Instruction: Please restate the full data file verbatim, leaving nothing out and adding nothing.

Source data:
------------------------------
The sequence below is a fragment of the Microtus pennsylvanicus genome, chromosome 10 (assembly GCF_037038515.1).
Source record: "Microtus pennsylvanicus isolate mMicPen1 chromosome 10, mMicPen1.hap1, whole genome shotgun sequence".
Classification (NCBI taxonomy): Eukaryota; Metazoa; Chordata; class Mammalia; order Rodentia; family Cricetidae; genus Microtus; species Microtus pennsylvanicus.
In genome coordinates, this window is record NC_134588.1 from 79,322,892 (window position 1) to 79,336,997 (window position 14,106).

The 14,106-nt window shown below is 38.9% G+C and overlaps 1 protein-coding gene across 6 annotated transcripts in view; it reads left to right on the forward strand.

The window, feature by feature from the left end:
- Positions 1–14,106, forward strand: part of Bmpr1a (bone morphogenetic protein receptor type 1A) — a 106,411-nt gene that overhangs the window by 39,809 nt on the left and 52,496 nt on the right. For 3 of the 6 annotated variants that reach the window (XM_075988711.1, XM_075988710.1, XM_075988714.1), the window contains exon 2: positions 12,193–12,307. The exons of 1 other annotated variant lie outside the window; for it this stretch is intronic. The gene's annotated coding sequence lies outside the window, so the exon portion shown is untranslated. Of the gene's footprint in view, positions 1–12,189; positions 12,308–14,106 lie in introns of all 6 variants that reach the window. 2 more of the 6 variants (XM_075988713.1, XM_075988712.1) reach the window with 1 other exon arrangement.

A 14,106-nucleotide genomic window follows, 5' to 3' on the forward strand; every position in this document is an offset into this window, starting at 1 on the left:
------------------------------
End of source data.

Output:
The sequence below is a fragment of the Microtus pennsylvanicus genome, chromosome 10 (assembly GCF_037038515.1).
Source record: "Microtus pennsylvanicus isolate mMicPen1 chromosome 10, mMicPen1.hap1, whole genome shotgun sequence".
Classification (NCBI taxonomy): Eukaryota; Metazoa; Chordata; class Mammalia; order Rodentia; family Cricetidae; genus Microtus; species Microtus pennsylvanicus.
In genome coordinates, this window is record NC_134588.1 from 79,322,892 (window position 1) to 79,336,997 (window position 14,106).

The 14,106-nt window shown below is 38.9% G+C and overlaps 1 protein-coding gene across 6 annotated transcripts in view; it reads left to right on the forward strand.

The window, feature by feature from the left end:
- Positions 1–14,106, forward strand: part of Bmpr1a (bone morphogenetic protein receptor type 1A) — a 106,411-nt gene that overhangs the window by 39,809 nt on the left and 52,496 nt on the right. For 3 of the 6 annotated variants that reach the window (XM_075988711.1, XM_075988710.1, XM_075988714.1), the window contains exon 2: positions 12,193–12,307. The exons of 1 other annotated variant lie outside the window; for it this stretch is intronic. The gene's annotated coding sequence lies outside the window, so the exon portion shown is untranslated. Of the gene's footprint in view, positions 1–12,189; positions 12,308–14,106 lie in introns of all 6 variants that reach the window. 2 more of the 6 variants (XM_075988713.1, XM_075988712.1) reach the window with 1 other exon arrangement.

A 14,106-nucleotide genomic window follows, 5' to 3' on the forward strand; every position in this document is an offset into this window, starting at 1 on the left: